A series of shorts films will take you to hidden parts of the House Mill, a Grade I-listed, eighteenth-century mill and the largest surviving tidal mill in the world. Filmed during lockdown by House Mill volunteers the films explore magnificent panoramic views from the roof, the unique pattern store and the story of how the mill was saved from demolition.
Beverley Charters, House Mill Trustee, gives us a tour of the pattern store with a unique collection of over 2,660 original wooden patterns. They are key for future restoration where the House Mill hopes that these original patterns can be used to cast new parts to get the mill machinery working again.
John Haggerty speaks to us about when he first discovered the House Mill with holes in its roof and how this important site was saved from demolition. He shares with us a collection of photographs from the restoration. Many people including John played a major part in saving the mill including: Ian Robertson, Pat Wilkinson and Jim Cheldersley.
Claire Corley, Volunteer takes us to the roof of the House Mill to see its spectacular panoramic views, where you can see all of London and watch the ongoing development of Newham from this historic site. You will also view the House Mill from the river Lea and see how the tidal water runs under the building. Subject to permissions in the future the House Mill want to sensitively install photo-voltaic Solar panels as part of their green energy future plans.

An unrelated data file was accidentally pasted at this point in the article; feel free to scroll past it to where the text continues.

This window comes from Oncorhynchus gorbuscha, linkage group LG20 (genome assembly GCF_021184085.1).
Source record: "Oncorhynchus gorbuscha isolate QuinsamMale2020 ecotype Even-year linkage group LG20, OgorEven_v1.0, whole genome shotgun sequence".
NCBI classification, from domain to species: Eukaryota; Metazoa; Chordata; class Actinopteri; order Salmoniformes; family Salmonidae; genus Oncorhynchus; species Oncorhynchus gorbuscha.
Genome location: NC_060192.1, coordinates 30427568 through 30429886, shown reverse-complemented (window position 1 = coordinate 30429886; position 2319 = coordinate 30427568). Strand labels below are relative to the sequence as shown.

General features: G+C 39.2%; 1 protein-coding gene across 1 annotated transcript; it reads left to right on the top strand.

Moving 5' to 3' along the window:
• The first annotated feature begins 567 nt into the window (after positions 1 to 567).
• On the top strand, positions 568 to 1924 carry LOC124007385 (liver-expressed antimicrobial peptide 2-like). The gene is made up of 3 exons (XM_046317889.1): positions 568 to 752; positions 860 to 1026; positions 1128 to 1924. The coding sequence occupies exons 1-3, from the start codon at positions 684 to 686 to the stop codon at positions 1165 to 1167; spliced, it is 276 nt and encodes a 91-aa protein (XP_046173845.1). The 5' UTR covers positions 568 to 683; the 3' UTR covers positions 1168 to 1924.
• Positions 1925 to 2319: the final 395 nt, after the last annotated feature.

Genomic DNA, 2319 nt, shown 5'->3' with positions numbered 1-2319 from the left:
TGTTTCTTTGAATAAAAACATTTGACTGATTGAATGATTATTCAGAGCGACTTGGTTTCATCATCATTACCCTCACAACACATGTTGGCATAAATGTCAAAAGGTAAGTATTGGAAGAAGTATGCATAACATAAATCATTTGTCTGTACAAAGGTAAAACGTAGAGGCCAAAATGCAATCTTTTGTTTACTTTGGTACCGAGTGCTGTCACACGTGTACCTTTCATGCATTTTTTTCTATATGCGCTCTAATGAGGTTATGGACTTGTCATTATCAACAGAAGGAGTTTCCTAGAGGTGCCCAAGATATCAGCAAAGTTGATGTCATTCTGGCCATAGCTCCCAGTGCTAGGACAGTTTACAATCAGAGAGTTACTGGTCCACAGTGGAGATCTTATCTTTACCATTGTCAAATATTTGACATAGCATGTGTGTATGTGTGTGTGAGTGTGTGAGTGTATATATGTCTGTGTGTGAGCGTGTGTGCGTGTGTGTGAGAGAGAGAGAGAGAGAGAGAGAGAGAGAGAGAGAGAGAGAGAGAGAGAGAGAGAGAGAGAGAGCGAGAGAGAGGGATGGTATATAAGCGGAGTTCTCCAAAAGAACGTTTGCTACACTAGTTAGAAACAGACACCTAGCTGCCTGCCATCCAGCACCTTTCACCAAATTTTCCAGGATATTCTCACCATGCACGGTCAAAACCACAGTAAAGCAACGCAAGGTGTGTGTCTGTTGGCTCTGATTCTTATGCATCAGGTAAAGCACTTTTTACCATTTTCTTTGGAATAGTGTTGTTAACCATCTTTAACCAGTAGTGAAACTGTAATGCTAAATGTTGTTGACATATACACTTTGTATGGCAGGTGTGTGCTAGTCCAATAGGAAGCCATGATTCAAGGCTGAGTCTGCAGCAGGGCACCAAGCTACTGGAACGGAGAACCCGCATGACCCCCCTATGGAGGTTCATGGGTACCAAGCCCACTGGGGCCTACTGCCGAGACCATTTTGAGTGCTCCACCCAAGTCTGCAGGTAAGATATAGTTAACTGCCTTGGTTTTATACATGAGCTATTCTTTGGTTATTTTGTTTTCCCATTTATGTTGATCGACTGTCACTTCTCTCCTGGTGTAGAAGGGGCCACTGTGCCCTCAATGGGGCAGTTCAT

House Mill Trust is committed to restoring House Mill to full working order. Mills have been located at this site since records in the Domesday Book report 8 mills, grinding grain for flour, to feed the people of the City of London. The current structure, dating from 1776, is the last remaining example of the once rich industrial heritage along the Lower Lea Valley, and has survived the Blitz, the previous owners’ plans for demolition, and the many local development schemes.
Future green energy plans
A working mill – It is the intention of the House Mill Trust to restore all four heritage water wheels, and some of the milling machinery, for demonstration of the grinding process and the sack hoist mechanism.
Renewable Energy – The next stage of regeneration, after restoration of the heritage machinery, will be that the four wheels will be used to produce hydro-electricity. Machinery that spans four centuries, but with a contemporary use. Using the sunny House Mill valley roof, the Trust also want to fit Solar photo-voltaic panels, subject to permissions.
These two initiatives will supply the electrical energy needs of the House Mill and prevent the emission of tonnes of CO2 into the atmosphere each year and surplus electricity will be sold to provide a regular income stream for the House Mill.
Volunteer – If you like to join the House Mill’s happy team. Visit House Mill for contact information.
A series of three short films will take you to hidden parts of the House Mill, a Grade I-listed, eighteenth-century mill and the largest surviving tidal mill in the world. Filmed during lockdown by House Mill volunteers the films explore the magnificent panoramic from the roof of the mill, the pattern store with over 2,660 wooden patterns in their collection and the story of how the mill was saved from demolition.